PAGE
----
After all, there was a march in Charlottesville, Virginia, last year full of white men with tiki torches chanting "You will not replace us." Which translates as get the fuck out of my bubble, a bubble that is a state of mind and a sentimental attachment to a largely fictional former America. It's not everyone in this America; for example, Syed Ahmed Jamal's neighbors in Lawrence, Kansas, rallied to defend him when ICE arrested and tried to deport the chemistry teacher and father who had lived in the area for 30 years. It's not all white men; perpetration of the narrative centered on them is something too many women buy into and some admirable men are trying to break out of.And the meanest voices aren't necessarily those of the actual rural and small-town. In a story about a Pennsylvania coal town named Hazelton, Fox's Tucker Carlson recently declared that immigration brings "more change than human beings are designed to digest," the human beings in this scenario being the white Hazeltonians who are not immigrants, with perhaps an intimation that immigrants are not human beings, let alone human beings who have already had to digest a lot of change. Once again a small-town white American narrative is being treated as though it's about all of us or all of us who count, as though the gentrification of immigrant neighborhoods is not also a story that matters, as though Los Angeles and New York City, both of which have larger populations than many American states, are not America. In New York City, the immigrant population alone exceeds the total population of Kansas (or Nebraska or Idaho or West Virginia, where all those coal miners are).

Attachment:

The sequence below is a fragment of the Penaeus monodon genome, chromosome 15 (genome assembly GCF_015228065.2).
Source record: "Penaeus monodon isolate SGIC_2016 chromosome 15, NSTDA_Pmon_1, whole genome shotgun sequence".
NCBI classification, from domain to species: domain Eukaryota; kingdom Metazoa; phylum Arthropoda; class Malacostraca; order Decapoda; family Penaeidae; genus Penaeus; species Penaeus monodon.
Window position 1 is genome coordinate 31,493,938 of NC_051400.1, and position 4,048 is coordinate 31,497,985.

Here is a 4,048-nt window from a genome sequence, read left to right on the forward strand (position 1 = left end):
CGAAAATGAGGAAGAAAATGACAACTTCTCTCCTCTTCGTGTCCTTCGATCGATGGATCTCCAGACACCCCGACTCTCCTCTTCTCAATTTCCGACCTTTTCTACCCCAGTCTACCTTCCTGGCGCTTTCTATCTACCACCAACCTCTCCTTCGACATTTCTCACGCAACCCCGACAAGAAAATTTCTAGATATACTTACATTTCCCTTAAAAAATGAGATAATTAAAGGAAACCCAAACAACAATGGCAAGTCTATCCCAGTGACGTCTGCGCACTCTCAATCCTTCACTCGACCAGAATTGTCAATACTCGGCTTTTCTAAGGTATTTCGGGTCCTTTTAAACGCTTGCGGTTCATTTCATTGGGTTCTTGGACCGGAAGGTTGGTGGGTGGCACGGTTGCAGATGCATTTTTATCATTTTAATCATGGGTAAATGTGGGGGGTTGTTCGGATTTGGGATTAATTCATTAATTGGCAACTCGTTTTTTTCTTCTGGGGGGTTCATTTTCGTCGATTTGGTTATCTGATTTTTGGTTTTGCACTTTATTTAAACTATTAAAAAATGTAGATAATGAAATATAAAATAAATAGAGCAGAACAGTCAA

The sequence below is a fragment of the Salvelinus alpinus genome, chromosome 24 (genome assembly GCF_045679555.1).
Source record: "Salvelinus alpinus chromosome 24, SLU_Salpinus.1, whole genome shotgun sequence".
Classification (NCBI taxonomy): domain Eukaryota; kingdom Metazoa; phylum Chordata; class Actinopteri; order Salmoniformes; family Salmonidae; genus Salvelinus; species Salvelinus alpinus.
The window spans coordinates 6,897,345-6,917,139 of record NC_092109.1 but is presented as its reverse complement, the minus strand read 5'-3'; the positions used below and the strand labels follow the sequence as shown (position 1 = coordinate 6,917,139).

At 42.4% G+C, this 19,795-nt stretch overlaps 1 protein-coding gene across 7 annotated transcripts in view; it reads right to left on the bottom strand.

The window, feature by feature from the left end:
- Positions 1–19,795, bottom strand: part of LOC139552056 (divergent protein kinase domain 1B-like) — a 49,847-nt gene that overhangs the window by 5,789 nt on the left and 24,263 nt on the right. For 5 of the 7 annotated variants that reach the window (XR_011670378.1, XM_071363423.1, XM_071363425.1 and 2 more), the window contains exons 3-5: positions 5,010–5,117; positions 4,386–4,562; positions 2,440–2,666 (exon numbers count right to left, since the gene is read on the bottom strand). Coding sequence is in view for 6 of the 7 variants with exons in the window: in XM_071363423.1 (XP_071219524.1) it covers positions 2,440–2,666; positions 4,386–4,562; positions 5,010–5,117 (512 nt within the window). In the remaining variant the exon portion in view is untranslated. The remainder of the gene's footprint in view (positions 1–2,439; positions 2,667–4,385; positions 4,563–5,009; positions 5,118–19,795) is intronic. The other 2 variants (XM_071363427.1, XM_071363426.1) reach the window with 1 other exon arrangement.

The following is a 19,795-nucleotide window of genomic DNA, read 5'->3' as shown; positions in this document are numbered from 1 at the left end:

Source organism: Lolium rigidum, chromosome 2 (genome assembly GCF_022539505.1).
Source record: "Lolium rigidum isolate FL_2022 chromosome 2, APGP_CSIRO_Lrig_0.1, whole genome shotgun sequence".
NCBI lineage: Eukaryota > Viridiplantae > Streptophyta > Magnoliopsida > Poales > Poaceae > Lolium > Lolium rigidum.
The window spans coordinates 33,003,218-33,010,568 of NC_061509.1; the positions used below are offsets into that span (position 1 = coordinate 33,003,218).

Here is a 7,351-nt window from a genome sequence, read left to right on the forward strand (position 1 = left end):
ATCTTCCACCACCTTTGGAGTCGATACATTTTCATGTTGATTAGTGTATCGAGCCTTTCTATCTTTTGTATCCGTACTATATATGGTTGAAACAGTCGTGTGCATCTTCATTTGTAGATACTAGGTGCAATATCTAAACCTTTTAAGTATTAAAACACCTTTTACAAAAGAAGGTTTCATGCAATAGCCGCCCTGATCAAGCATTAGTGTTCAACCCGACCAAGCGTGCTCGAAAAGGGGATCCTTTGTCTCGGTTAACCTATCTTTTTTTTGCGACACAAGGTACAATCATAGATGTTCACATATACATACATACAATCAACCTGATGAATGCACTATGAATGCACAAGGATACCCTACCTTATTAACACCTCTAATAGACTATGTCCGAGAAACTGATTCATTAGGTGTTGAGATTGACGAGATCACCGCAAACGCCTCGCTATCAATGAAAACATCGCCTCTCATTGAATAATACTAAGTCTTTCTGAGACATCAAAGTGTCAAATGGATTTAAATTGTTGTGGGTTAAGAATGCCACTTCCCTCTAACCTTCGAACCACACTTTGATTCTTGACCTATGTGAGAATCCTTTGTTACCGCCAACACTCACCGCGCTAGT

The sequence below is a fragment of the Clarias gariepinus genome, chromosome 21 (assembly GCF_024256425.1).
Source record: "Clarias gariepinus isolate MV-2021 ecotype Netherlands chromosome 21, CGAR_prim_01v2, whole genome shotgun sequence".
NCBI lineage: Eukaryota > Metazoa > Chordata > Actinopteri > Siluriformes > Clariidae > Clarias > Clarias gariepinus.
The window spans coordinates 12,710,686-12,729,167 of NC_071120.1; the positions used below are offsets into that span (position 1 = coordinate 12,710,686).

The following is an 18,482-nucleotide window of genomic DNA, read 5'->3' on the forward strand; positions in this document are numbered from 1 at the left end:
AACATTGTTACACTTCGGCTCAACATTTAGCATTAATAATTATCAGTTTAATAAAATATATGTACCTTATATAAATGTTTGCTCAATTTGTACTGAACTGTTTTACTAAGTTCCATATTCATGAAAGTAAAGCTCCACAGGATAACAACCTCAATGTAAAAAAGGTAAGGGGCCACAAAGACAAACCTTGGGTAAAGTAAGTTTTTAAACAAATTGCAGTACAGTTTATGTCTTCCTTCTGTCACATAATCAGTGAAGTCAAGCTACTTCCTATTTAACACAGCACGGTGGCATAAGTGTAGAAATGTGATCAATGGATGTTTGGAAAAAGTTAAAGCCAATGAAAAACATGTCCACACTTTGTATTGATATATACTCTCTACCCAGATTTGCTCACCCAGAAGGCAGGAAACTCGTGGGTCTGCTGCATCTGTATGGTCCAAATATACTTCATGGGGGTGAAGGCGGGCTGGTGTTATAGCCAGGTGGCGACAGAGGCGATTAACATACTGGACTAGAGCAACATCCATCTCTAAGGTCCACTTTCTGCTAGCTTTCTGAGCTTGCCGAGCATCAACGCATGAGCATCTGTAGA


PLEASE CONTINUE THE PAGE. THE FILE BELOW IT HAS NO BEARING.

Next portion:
Sympathy in pro-bubble America often goes reflexively to the white man in the story. The assumption is that the story is about him; he's the protagonist, the person who matters, and when you, say, read Stephens defending Woody Allen and attacking Dylan Farrow for saying Allen molested her, you see how much work he's done imagining being Woody Allen, how little being Dylan Farrow or anyone like her. It reminds me of how young women pressing rape charges are often told they're harming the bright future of the rapist in question, rather than that maybe he did it to himself, and that their bright future should matter too. The Onion nailed it years ago: "College Basketball Star Heroically Overcomes Tragic Rape He Committed."
Recently people have revisited a 2010 political-science study that tested the response to fictitious senatorial candidates, identical except for gender; "regardless of whether male politicians were generally preferred over female politicians, participant voters only reacted negatively to the perceived power aspirations of the female politician." They characterized that reaction as "moral outrage": how dare she seek power. How dare she want things for herself rather than others--even though seeking power may be a means to working on behalf of others. How dare she consider the story to be about her or want to be the one who determines what the story is.And then there's the #MeToo and #TimesUp movements. We've heard from hundreds, perhaps thousands, of women about assaults, threats, harassment, humiliation, coercion, of campaigns that ended careers, pushed them to the brink of suicide. Many men's response to this is sympathy for men. The elderly film director Terry Gilliam said in March, "I feel sorry for someone like Matt Damon who is a decent human being. He came out and said all men are not rapists, and he got beaten to death. Come on, this is crazy!" Matt Damon has not actually been beaten to death. He is one of the most highly-paid actors on earth, which is a significantly different experience than being beaten to death. The actor Chris Evans did much better with this shift, saying recently, "The hardest thing to reconcile is that just because you have good intentions, doesn't mean it's your time to have a voice."